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Low Pass Filter Basics

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Suraj143

Active Member
I’m going to feed a square wave signal to a low pass filter (RC filter).What I only know is the cut off frequency.

R=10K, C= 10uF
Cut off frequency = 1.59Hz

Let say I’m feeding a 1Khz square wave.
Voltage level 0V-5V
PWM signal from a PIC pin @ 50% duty cycle.

My question is why I have to worry on the PWM frequency?
 

MrAl

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Hi,


It depends on what you want to get at the output. You want a sine wave or a smoother square wave, or perhaps something else like a smooth DC voltage?
What is it that you need at the output?
 

ccurtis

Well-Known Member
Because the filter amplitude response rolls-off gradually, the closer the PWM frequency is to the cut-off frequency of the filter, the greater the amount of ripple there will be at the output of the filter. The ripple amplitude will diminish at a rate of 6dB/octave above the cut-off frequency.
 
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Suraj143

Active Member
Hi this is what I want.I want a smooth DC output to feed to LM317 ADJ pin to control voltage by varying PWM input given.

My only doubt is what is the relationship between cut off frequency (1.59Hz) & the PWM frequency (1Khz)....?

Why cant I give some other PWM frequency like 50Hz, 600Hz etc....?
 

MrAl

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Hello again,

Ok so you are interested in the DC smoothing.

The relationship between the cutoff frequency of the filter (f) and the PWM frequency (F) and the ripple amplitude is roughly:
Ampl=f/sqrt(F^2+f^2)

so as F is increased the ripple goes down, but as f is increased the ripple goes up. So you want low f and high F.
Because F is usually a lot higher than f, as f goes up the ripple goes up approximately proportional to f, and as F goes down the ripple follows approximately inversely proportional to F so you dont want to decrease F if you dont have to.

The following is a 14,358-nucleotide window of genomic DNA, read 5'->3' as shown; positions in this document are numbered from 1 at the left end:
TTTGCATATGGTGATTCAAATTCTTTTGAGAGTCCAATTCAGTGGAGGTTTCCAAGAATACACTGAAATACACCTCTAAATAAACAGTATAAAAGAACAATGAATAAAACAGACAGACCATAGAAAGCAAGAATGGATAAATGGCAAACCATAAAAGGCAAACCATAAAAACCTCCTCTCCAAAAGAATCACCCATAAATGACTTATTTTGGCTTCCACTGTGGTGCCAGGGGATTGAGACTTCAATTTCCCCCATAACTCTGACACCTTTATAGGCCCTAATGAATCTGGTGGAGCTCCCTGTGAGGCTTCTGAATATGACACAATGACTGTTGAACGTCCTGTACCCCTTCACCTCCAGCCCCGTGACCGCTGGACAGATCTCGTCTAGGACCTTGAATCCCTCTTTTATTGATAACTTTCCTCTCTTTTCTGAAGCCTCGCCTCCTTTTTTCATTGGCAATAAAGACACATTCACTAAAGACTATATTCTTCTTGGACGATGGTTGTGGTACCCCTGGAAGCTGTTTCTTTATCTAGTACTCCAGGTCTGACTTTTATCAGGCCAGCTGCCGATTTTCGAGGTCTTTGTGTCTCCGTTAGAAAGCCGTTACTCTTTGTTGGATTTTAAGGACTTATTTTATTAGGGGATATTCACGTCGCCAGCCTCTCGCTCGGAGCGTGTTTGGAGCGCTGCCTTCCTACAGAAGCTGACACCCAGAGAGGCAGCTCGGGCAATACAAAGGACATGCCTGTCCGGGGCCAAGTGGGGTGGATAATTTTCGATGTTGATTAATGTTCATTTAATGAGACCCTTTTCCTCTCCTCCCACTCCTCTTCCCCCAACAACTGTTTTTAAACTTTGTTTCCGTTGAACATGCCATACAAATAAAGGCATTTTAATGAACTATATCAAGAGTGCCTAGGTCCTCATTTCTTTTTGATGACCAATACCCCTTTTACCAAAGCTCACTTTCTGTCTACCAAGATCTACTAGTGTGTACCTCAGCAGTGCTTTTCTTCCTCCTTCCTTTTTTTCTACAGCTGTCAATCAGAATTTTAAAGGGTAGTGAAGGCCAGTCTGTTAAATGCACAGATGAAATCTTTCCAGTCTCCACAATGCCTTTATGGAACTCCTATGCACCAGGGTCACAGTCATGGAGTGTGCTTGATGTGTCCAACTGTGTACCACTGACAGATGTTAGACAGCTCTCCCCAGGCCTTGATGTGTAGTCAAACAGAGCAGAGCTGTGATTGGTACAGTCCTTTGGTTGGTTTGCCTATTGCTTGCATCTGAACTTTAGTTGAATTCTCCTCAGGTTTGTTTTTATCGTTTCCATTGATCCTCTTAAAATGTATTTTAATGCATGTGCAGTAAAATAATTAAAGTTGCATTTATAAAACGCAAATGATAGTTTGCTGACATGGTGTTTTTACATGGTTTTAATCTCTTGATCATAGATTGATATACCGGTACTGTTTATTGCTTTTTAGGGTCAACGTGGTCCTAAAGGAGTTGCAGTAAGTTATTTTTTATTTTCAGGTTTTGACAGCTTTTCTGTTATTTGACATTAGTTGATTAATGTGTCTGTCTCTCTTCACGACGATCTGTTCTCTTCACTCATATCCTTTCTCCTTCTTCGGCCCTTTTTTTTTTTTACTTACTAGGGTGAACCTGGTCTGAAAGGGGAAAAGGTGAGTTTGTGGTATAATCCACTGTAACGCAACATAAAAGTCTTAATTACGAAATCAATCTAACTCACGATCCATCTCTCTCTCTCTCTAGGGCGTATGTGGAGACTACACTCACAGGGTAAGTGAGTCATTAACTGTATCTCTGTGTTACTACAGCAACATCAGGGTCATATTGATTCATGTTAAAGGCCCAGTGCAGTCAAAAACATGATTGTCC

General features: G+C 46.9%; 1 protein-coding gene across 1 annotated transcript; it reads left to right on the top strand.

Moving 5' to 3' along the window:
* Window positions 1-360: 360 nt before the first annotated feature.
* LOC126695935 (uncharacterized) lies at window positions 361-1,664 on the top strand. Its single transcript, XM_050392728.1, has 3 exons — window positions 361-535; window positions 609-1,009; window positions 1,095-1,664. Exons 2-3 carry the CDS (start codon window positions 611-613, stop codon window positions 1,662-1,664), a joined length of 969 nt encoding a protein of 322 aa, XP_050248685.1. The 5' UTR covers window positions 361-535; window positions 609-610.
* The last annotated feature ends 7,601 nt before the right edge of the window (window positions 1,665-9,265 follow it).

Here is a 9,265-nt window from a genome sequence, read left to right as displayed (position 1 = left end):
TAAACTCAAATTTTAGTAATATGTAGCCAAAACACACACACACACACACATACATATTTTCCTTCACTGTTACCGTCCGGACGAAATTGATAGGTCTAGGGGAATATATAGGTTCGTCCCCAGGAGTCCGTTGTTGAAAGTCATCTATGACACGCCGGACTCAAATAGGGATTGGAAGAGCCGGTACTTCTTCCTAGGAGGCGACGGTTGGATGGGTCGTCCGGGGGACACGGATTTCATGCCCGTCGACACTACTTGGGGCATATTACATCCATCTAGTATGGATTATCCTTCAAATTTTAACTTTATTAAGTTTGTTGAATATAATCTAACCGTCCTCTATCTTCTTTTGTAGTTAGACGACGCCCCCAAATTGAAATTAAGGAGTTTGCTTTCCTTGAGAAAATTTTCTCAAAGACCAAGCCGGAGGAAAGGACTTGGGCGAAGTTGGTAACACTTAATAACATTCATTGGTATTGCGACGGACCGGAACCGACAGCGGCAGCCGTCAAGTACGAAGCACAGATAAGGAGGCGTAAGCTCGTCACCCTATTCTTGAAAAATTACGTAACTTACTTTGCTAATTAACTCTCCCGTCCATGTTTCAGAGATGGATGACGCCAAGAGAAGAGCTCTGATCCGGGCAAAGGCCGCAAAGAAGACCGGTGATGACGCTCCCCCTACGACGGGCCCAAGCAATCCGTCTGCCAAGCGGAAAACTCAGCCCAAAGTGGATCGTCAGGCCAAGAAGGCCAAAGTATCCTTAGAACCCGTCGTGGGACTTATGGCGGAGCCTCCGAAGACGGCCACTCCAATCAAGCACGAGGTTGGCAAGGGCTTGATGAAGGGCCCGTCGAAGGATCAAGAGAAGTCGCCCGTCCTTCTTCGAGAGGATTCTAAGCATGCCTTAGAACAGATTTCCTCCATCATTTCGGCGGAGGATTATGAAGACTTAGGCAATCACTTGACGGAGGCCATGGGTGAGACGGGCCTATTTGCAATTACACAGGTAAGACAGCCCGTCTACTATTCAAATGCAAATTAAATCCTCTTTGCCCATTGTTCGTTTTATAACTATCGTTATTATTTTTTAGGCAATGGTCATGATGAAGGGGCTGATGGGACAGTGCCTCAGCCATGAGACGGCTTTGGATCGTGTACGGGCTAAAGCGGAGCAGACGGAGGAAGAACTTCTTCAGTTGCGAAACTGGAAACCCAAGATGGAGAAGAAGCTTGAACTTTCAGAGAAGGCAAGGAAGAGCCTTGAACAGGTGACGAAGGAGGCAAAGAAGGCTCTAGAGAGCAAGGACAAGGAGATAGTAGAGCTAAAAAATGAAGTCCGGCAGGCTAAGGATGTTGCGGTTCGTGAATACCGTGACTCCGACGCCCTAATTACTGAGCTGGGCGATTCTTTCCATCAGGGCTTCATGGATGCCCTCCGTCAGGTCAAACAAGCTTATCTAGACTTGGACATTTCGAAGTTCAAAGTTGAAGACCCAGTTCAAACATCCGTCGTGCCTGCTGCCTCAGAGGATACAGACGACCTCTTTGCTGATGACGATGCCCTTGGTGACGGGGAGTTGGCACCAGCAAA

A side effect of low f however is slow response to changes in the PWM duty cycle which adjusts the nominal DC output level.
 
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MikeMl

Well-Known Member
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Here is a your filter with 50% duty cycle pwm inputs of 1000, 500, 100, and 50 Hz. Which would you like to control your LM317.
 

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MikeMl

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Look how much less ripple a two-pole active filter has compared to your simple RC filter.
 

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MrAl

Well-Known Member
Most Helpful Member
Hello again,


For a passive two pole filter with the same cutoff for both sections but the impedance of the second stage 10 times the first, the approximate relationship is:
Ampl=f^2/sqrt(F^4+2.41*f^2*F^2+f^4)

So now the change in ripple is proportional (or inversely proportional) to the square of the frequencies instead of before with just being proportional (or inversely) to the frequencies with only one stage.
 

schmitt trigger

Well-Known Member
As MikeMl has shown, simulation is a very powerful tool to perform "what if" scenarios, and decide for the optimal one, depending on your requirements.

Mike...I have a question for you: What is the Spice directive .ic V(a)=2.51 V(b)=2.51 doing? I assume it is setting an initial node bias, correct?
 

MikeMl

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When doing a Transient (.TRAN time domain) simulation, all Spice variants perform an Initial Conditions DC solution to establish where all nodes in the circuit sit at time=0. In the sim above, the stimulus is a square wave, which takes on only two values, 0V or 5V. At Time=0, the input Pulse Voltage source has a value of 0V, so the Initial DC solution causes all nodes in the filter to settle to near ground.

The duty cycle of the Pulse source is 50%, so the average DC level is near 2.5V. Now it takes a 2Hz filter several seconds to settle to the final value when the input steps from 0V to an average value of 2.5V. To avoid showing the startup transient, and waiting for thousands of cycles of the 1000Hz PWM input, waiting for the filter output to settle, knowing that the expected level is tending toward 2.5V, it is easier to just force the internal nodes in the filter to an initial condition of 2.5V before allowing the simulation to run. That way, it is easier to plot and show the ripple component riding on the dc level...
 
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schmitt trigger

Well-Known Member
Indeed Mike, I'm very familiar with the long settling times it takes on long-time-constant circuits.

Thanks for the advice, now I've another tool when I'm doing simulations.
 

Suraj143

Active Member
Ok guys thanks for the support.

Now I understood somewhat better. :) For me no need to think deeply on the cut off frequency, just concentrate on R & C values that they will give you minimum ripple along with a good response time :)
 
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